To add something more to this wonderful year;
To honour we call you, not press you like slaves,
For who are so free as the sons of the waves?

Heart of oak are our ships, Jolly Tars are our men;
We always are ready, steady, boys, steady!
We'll fight and we'll conquer again and again"



#4583261 - 10/22/21 09:15 AM Re: Trafalgar Day [Re: KraziKanuK]  
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Originally Posted by KraziKanuK
There is very little left of the original HMS Victory.
HMS "Victory": Her Construction, Career and Restoration Hardcover – Jan. 1 2003
https://www.amazon.ca/HMS-Victory-Construction-Career-Restoration/dp/1840675322

Just like Trigger's broom ...
https://www.youtube.com/watch?v=LAh8HryVaeY&t=55s


"Beauty is in the eye of the beerholder"

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#4583271 - 10/22/21 10:30 AM Re: Trafalgar Day [Re: KraziKanuK]  
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PanzerMeyer Offline
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Originally Posted by KraziKanuK
There is very little left of the original HMS Victory.
HMS "Victory": Her Construction, Career and Restoration Hardcover – Jan. 1 2003
https://www.amazon.ca/HMS-Victory-Construction-Career-Restoration/dp/1840675322


That's what I figured. It's the same story with the USS Constitution. I believe something like 8-9% of the original ship is left. The rest has all gone through subsequent restorations.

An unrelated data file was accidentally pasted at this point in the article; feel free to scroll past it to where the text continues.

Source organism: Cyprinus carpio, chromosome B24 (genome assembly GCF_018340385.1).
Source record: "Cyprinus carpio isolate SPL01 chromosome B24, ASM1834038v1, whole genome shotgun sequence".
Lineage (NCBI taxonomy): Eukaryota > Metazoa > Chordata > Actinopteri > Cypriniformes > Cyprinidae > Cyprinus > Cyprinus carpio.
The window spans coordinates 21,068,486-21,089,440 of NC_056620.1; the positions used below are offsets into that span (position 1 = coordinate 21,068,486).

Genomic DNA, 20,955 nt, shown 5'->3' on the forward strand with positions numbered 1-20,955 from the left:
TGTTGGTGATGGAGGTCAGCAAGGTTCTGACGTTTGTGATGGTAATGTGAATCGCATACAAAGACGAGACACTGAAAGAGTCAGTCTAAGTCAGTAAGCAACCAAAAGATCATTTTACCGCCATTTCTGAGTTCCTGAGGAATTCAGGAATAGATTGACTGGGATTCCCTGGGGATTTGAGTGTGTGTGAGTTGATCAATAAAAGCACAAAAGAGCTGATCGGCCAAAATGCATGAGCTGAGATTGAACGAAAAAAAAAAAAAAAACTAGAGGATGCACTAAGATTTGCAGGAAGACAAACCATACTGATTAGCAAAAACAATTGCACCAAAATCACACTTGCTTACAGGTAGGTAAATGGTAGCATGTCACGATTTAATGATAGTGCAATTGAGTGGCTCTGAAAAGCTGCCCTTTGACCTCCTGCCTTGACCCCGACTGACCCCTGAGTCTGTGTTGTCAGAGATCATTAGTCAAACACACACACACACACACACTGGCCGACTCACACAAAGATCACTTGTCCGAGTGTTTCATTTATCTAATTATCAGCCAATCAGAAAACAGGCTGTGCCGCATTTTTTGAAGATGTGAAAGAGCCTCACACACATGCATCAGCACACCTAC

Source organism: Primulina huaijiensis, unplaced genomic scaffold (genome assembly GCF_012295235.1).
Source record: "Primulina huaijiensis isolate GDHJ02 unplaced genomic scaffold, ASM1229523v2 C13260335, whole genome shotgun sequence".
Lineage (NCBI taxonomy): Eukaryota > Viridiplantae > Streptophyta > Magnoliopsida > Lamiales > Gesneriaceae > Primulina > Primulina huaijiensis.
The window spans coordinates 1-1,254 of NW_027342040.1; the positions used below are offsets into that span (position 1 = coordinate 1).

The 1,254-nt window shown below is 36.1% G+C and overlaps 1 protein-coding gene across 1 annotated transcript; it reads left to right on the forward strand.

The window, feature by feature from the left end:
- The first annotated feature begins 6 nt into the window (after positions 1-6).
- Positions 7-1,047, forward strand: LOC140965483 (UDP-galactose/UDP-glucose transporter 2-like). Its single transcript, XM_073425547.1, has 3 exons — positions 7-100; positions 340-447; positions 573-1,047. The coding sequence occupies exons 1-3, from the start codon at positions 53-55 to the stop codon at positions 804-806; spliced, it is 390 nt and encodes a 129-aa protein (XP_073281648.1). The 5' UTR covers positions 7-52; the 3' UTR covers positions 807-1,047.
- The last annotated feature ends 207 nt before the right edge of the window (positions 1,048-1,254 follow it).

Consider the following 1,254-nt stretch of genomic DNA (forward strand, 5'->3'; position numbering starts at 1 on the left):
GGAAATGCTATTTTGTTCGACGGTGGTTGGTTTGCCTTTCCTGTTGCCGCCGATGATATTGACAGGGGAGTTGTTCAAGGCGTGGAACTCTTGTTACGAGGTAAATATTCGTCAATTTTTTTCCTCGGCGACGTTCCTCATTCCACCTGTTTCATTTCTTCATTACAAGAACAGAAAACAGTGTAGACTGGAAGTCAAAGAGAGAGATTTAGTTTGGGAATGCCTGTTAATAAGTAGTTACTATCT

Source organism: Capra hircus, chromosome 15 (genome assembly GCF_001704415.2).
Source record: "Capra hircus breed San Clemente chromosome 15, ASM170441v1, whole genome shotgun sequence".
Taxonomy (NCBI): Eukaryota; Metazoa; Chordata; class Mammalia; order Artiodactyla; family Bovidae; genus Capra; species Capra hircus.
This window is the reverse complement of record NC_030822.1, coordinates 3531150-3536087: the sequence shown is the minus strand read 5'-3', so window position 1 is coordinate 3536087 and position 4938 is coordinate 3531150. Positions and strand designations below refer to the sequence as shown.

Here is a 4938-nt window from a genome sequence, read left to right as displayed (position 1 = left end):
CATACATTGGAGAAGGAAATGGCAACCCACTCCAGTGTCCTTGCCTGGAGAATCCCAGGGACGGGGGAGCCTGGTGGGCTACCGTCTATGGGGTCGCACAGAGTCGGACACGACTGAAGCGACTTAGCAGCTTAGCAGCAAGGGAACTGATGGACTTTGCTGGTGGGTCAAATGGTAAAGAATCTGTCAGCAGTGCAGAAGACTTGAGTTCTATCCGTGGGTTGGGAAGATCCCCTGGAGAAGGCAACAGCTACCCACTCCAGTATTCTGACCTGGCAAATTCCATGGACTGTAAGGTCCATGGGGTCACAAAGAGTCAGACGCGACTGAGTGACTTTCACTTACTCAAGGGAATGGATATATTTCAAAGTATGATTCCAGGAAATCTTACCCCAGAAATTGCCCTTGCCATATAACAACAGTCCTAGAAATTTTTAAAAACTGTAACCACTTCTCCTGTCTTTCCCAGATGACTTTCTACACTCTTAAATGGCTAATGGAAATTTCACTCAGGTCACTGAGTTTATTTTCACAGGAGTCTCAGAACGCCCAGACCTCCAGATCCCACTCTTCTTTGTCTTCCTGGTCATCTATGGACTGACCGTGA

“Whoever fights monsters should see to it that in the process he does not become a monster. And if you gaze long enough into an abyss, the abyss will gaze back into you.”
#4583293 - 10/22/21 01:38 PM Re: Trafalgar Day [Re: No105_Archie]  
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It's the Ship of Theseus all over again.
As far as I'm concerned, it's the same ship. So what if parts get replaced.

#4583298 - 10/22/21 01:48 PM Re: Trafalgar Day [Re: wormfood]  
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Originally Posted by wormfood
It's the Ship of Theseus all over again.
As far as I'm concerned, it's the same ship. So what if parts get replaced.



Suppose someone told you they had a 1925 Rolls Royce Phantom Coupe but then said "oh yeah and by the way, only the steering wheel and the radiator are original. The rest of the car has been gone through several restorations".


“Whoever fights monsters should see to it that in the process he does not become a monster. And if you gaze long enough into an abyss, the abyss will gaze back into you.”
#4583326 - 10/22/21 05:50 PM Re: Trafalgar Day [Re: PanzerMeyer]  
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wormfood Offline
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Originally Posted by PanzerMeyer
Originally Posted by wormfood
It's the Ship of Theseus all over again.